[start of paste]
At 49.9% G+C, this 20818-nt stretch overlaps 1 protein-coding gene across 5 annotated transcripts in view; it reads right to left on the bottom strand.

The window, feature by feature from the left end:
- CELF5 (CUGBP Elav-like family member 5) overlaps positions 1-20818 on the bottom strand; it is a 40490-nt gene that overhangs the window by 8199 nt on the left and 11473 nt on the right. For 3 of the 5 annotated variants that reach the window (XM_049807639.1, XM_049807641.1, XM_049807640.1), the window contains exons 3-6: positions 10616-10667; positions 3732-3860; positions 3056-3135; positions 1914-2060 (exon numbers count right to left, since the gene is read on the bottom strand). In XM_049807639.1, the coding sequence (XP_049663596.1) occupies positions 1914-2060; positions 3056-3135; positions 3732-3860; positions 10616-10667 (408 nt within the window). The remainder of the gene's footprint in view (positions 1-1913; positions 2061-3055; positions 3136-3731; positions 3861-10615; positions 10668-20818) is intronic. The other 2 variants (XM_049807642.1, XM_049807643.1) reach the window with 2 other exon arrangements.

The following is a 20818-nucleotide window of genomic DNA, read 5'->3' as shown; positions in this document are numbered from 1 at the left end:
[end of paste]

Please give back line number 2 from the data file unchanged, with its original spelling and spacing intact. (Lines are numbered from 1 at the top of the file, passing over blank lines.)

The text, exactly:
The window, feature by feature from the left end: